I’m sure this sudden pang of nostalgia is a direct result of always sort of knowing this wasn’t forever, and I recognize that the involuntary trumps from my tummy may be amusing while playing board games with friends, but would be quite a different affair when sat in a board meeting or at a lunch with an important client. But it’s still quite amazing that something that was at first so alien and loathsome to me, has become more like an old friend over the last four months.
Clive has taught me how quickly human beings are able adapt to a new situation, he has helped me to heal, and allowed me to be nursed back to health without the added complication of diapers. He has humbled me, and taught me a big lesson in acceptance and gratitude.
But it is time for Clive to go, and I am booked into my surgery for just one week’s time.
In the interim, I continue with my sphincter muscle exercises to prepare myself for using them again, which apparently show on my face because whenever I do them Mat says.
“Well done, you’re doing your sphincter exercises again”.
The night before I drink four litres of bowel blitzer over the course of an hour, until Clive is spraying water into the bag at a rate my mad toilet dashes can’t keep up with.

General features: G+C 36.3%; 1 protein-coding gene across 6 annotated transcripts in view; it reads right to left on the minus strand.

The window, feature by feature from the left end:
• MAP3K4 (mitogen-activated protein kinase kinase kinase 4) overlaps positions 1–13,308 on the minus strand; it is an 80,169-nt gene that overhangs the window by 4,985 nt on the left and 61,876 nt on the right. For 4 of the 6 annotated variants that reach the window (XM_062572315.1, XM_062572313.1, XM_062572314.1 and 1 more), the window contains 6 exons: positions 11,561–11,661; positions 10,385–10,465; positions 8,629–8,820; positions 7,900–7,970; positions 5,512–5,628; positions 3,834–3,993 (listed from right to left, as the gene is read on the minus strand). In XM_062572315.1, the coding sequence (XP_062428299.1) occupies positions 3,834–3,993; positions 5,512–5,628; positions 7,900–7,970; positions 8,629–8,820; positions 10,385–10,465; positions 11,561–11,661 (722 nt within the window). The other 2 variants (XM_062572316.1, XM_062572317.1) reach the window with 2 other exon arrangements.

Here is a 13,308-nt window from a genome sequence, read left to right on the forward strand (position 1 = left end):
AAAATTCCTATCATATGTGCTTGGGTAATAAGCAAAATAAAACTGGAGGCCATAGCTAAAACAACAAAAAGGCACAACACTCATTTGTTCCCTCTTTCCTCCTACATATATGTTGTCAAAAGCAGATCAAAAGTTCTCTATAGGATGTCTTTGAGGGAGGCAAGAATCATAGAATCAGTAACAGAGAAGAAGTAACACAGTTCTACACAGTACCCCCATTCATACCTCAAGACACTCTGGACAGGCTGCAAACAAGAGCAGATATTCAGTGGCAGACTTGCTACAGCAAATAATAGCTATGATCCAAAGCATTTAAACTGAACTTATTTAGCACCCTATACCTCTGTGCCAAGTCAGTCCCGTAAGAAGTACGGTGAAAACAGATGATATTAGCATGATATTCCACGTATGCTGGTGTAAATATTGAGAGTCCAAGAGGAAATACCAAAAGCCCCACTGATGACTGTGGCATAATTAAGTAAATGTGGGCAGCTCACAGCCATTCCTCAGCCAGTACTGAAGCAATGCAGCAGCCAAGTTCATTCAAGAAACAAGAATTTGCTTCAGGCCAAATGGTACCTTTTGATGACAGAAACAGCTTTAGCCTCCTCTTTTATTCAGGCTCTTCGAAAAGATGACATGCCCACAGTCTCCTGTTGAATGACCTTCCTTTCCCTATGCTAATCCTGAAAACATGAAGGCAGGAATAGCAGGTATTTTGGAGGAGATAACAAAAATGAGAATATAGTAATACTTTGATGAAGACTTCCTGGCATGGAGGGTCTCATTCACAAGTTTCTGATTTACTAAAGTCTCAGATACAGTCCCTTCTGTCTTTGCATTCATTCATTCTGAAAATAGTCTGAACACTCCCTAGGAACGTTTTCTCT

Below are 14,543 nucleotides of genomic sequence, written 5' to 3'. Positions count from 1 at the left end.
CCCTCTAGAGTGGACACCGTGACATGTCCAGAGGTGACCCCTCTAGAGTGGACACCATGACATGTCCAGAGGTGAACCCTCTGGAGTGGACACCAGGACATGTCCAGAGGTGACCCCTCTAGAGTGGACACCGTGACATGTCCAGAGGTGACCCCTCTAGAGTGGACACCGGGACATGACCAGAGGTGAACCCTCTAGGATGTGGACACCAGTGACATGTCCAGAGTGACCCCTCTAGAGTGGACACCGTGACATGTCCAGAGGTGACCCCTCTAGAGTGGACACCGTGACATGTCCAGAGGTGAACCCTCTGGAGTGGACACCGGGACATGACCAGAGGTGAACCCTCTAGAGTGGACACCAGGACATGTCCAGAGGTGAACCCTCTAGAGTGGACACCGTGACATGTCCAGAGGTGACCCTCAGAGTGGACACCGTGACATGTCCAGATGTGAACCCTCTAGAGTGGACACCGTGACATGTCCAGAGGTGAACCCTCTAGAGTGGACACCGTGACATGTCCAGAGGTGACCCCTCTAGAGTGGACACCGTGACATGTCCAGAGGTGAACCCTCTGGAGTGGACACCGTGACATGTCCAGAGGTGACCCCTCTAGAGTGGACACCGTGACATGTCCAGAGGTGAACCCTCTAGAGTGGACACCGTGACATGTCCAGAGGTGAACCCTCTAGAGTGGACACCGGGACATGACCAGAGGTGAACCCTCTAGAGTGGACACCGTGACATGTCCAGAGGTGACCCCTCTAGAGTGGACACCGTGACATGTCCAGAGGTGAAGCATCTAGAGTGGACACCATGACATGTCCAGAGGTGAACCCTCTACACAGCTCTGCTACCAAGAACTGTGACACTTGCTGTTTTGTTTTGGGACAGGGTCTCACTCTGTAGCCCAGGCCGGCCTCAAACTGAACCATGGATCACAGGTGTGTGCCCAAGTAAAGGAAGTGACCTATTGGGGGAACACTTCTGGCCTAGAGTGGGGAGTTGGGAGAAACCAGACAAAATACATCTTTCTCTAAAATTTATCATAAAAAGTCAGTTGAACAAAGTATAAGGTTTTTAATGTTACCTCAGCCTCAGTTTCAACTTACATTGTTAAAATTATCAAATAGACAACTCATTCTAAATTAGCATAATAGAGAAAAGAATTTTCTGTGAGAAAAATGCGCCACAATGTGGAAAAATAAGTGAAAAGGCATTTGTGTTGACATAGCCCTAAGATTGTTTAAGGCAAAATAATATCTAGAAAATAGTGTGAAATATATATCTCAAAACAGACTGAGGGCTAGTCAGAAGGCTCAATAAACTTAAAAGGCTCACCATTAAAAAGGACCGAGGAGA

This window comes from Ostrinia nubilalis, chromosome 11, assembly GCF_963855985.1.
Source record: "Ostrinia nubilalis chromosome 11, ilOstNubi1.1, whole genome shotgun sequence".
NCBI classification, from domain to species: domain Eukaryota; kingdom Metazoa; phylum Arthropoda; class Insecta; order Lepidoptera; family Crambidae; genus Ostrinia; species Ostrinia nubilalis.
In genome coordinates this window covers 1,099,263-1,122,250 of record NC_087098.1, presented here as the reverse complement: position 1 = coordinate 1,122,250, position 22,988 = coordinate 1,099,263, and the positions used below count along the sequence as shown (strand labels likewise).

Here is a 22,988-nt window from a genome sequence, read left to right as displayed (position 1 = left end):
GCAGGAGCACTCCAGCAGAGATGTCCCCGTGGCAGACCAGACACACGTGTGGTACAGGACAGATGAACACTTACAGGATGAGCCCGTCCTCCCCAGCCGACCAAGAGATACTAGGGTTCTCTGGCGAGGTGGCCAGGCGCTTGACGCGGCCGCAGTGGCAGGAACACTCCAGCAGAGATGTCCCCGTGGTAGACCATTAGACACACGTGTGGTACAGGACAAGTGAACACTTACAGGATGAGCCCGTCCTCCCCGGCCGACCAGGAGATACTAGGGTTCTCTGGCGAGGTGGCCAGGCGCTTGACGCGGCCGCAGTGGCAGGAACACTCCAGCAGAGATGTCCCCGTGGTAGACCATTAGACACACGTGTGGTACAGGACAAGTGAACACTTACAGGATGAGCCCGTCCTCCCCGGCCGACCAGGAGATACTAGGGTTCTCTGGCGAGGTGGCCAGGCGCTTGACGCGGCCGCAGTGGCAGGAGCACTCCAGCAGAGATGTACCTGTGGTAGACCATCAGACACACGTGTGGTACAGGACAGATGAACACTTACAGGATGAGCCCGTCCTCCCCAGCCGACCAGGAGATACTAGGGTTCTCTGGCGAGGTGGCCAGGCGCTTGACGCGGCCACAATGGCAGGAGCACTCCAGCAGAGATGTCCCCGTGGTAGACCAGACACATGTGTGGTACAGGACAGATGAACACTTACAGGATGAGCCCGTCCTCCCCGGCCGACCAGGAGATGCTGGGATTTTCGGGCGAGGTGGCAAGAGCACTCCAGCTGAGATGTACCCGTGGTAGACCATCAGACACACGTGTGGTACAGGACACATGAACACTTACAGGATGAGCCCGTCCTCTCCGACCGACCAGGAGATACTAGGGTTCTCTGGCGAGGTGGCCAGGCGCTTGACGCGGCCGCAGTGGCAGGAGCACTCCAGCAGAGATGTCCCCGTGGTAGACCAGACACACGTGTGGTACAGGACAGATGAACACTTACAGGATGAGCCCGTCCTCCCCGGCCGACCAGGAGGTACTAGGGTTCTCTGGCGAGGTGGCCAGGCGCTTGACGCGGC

As soon as the sun rises, Mat and I head into the hospital for the now familiar routine of snuggling under a heated blanket, nurses mining my veins for an IV line, submitting to a very unnecessary pregnancy test, smoking the lung-opening hookah pipe and having the heart monitoring wires scattered across my torso. Then it is time for the lengthy courtship of surgeons, nurses and anesthetists who wish they hadn’t asked about previous surgeries and drugs I am currently taking.
A couple of hours later, I am finally pushed into the operating theater and lifted onto a hard gurney amidst a room full of nurses and surgeons talking each other through their plan of attack.
“What music do you want Lucy?” the very friendly, but slightly creepy anesthetist asks me.
“Something chill”, I say. “How about ‘Fire and Rain’ by James Taylor?”